For more information on the JU College of Health Sciences, visit http://www.ju.edu/cohs.
JU College of Health Sciences Associate Dean Dr. Christine Sapienza will be a guest speaker at the Brooks Rehabilitation Fifth Annual Research Day Oct. 23.
Sapienza, who specializes in speech-language pathology, will discuss “Twenty Years and Counting: Voice and Airway Protection and Therapies.”
To sign up for the event, visit: https://brookshealth-greenlight.silkroad.com. For more information, contact Jodi.firstname.lastname@example.org or call (904) 345-8987.
The meeting’s full agenda is below:
Courses are now online at Jacksonville University for those who are planning careers as speech-language pathologists. The primary goal is to develop professionals who are knowledgeable and skilled in the assessment, diagnosis and treatment of speech, voice, swallowing language and cognitive disorders with emphasis on the practice of medical speech-language pathology. Under the direction of experienced faculty, students will begin to gain the skills needed to assess and treat individuals with diverse needs.
The graduate-level SLP program is in the final development stages for a planned enrollment of fall 2014. For those students who wish to prepare for this program, the SLP online preparation program provides the necessary
pre-requisites. This program will be available January of 2014.
For more information, contact Dr. Christine Sapienza at email@example.com. For Admissions questions, contact Diana Peaks, Director for ADP and Graduate Admissions, at (904) 256-7245, firstname.lastname@example.org.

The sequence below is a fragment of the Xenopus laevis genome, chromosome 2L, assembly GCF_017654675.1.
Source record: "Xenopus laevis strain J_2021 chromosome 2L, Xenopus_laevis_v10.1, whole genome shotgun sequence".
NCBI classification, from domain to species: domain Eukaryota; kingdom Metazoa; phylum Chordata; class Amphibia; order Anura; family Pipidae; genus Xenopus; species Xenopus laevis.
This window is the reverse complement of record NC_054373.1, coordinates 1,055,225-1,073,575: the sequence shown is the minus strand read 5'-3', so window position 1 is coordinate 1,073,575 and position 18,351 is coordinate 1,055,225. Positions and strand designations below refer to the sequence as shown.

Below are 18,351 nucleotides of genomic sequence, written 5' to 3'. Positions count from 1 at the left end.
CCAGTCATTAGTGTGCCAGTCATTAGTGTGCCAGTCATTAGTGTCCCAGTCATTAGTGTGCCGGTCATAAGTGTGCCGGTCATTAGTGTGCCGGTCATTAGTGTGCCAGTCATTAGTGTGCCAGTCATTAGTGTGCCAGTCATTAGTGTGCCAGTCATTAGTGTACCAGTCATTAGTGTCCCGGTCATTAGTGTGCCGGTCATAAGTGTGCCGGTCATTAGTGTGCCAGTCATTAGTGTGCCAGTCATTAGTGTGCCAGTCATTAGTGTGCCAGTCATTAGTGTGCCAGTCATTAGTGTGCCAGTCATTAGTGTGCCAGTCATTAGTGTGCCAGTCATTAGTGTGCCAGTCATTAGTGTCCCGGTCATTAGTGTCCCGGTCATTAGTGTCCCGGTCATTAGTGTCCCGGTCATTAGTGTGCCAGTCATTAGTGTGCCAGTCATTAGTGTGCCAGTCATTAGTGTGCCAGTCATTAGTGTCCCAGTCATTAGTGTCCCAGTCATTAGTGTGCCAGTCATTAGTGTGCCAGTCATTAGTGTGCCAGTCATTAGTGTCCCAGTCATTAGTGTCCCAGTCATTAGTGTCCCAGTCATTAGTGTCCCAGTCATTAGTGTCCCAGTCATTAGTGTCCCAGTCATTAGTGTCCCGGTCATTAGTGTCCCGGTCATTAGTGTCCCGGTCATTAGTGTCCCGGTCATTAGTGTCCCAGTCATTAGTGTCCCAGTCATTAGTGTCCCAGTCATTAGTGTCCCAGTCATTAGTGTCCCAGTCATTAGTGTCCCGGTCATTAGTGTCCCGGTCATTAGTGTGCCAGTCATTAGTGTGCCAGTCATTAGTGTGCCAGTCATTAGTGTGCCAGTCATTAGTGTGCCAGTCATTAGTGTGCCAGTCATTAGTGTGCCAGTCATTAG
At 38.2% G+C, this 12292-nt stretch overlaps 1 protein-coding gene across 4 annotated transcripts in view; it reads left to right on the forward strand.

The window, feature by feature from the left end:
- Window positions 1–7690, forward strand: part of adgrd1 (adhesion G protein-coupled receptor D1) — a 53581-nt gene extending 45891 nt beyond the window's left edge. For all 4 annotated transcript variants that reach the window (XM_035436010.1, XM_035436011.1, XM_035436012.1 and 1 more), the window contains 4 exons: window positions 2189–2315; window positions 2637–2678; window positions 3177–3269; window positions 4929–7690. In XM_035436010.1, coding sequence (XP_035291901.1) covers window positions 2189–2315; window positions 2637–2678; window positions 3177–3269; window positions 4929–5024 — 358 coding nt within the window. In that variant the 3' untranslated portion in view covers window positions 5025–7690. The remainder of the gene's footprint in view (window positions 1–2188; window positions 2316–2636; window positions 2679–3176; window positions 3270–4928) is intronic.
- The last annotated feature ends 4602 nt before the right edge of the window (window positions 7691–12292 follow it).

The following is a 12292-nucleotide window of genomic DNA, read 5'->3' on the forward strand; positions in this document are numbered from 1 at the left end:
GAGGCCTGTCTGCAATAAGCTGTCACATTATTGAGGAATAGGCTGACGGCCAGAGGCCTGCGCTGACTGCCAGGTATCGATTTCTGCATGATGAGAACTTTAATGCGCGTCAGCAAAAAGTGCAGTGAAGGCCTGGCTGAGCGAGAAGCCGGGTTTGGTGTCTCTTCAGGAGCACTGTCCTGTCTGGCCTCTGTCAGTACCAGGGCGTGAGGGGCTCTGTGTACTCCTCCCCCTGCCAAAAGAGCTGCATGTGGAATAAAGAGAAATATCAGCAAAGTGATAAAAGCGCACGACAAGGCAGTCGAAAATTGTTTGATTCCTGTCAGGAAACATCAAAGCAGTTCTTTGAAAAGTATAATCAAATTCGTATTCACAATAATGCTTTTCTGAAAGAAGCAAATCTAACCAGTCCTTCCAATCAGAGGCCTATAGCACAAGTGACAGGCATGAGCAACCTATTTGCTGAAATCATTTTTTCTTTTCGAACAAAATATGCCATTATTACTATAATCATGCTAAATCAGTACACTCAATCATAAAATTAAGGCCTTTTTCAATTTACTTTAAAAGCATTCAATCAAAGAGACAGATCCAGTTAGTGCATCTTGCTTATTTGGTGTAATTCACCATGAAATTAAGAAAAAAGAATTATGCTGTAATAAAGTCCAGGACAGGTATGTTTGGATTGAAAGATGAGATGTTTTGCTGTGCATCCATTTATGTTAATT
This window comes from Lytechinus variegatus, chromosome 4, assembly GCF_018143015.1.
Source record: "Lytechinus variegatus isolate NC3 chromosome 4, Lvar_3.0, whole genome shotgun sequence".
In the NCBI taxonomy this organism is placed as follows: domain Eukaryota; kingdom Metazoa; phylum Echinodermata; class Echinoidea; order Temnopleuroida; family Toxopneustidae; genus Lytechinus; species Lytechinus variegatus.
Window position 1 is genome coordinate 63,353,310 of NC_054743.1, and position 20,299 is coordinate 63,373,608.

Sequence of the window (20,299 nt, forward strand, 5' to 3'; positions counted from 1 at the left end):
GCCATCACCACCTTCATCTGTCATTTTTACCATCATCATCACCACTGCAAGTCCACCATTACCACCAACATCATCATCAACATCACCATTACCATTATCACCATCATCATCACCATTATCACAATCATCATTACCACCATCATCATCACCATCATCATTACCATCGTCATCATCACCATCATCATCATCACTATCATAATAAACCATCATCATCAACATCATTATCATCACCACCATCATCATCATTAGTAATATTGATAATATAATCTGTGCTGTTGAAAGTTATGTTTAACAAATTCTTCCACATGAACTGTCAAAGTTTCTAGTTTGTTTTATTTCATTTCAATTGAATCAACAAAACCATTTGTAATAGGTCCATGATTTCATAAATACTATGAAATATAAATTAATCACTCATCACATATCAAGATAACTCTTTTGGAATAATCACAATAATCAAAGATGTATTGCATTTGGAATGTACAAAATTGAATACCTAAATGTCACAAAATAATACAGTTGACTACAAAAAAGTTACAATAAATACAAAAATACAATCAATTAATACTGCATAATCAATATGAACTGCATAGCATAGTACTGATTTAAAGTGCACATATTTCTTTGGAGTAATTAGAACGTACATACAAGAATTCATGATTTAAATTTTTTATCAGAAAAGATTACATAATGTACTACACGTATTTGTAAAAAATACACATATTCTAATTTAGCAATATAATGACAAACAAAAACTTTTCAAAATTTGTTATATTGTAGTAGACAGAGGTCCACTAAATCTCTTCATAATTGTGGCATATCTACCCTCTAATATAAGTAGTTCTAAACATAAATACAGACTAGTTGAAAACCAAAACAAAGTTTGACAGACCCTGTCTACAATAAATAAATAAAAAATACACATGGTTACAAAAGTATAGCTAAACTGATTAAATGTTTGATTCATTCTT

SEND APPLICATION MATERIALS TO:
Jacksonville University Adult & Graduate Admission
2800 University Blvd. N. Jacksonville, FL 32211
APPLY ONLINE NOW at ju.edu/admissions/
The Council on Academic Accreditation will visit the Jacksonville University Department of Communication Sciences and Disorders on Dec. 2-3, 2013, to conduct a Level 2 Readiness review of the application for accreditation for the master’s program in speech-language pathology. Faculty members, administrators, students, community professionals and the public are invited to address the CAA visitors at 5 p.m. Dec. 2 in the Lazzara Health Sciences Center Community Room, 2800 University Blvd. N., Jacksonville. For more information, contact Dr. Christine Sapienza, JU College of Health Sciences, (904) 256-7626, email@example.com.
JU College of Health Sciences Drs. Sapienza, DiFino lend support to Jacksonville Speech & Hearing Center
Jacksonville University Profs. Christine Sapienza (right in photo) and Sharon DiFino, JU speech pathology faculty in the College of Health Sciences, attended FinFest on the River 2013 on Sept. 28 with guests of JU President Tim Cost, to support the Jacksonville Speech & Hearing Center’s annual fundraiser. The tropical-themed event was a special evening at the Timuquana Country Club to benefit children, adults and seniors in Northeast Florida who are in need of speech, language and/or hearing needs. Go Dolphins for supporting such a wonderful event and recognizing the tremendous efforts of the Jacksonville Speech and Hearing Center.
JU’s Dr. Christine Sapienza brings $190,000 NIH grant to JU College of Health Sciences, Brooks Rehabilitation
JU’s College of Health Sciences has received a nearly $190,000 grant from the National Institutes of Health/National Institute on Deafness and Other Communication Disorders to assist with finishing a four-year study evaluating just how crucial a role coughing plays in protecting the airways of patients with swallowing disorders.
The NIH-funded grant focuses on patients with Parkinson’s disease who develop dysphagia, or swallowing problems. It is estimated that as many as 22 percent of people in the U.S. 50 and older may have some form of dysphagia, according to clinical reports.
The JU study will specifically look at the relationship between how well patients with Parkinson’s disease cough and how well they swallow. The study will be completed in partnership with speech language pathology at Brooks Rehabilitation Hospital starting in October 2013. It will be done in continued scientific partnership with University of Florida faculty member Dr. Michael Okun in the College of Medicine/Neurology and Public Health and Health Professions faculty member Dr. Giselle Mann.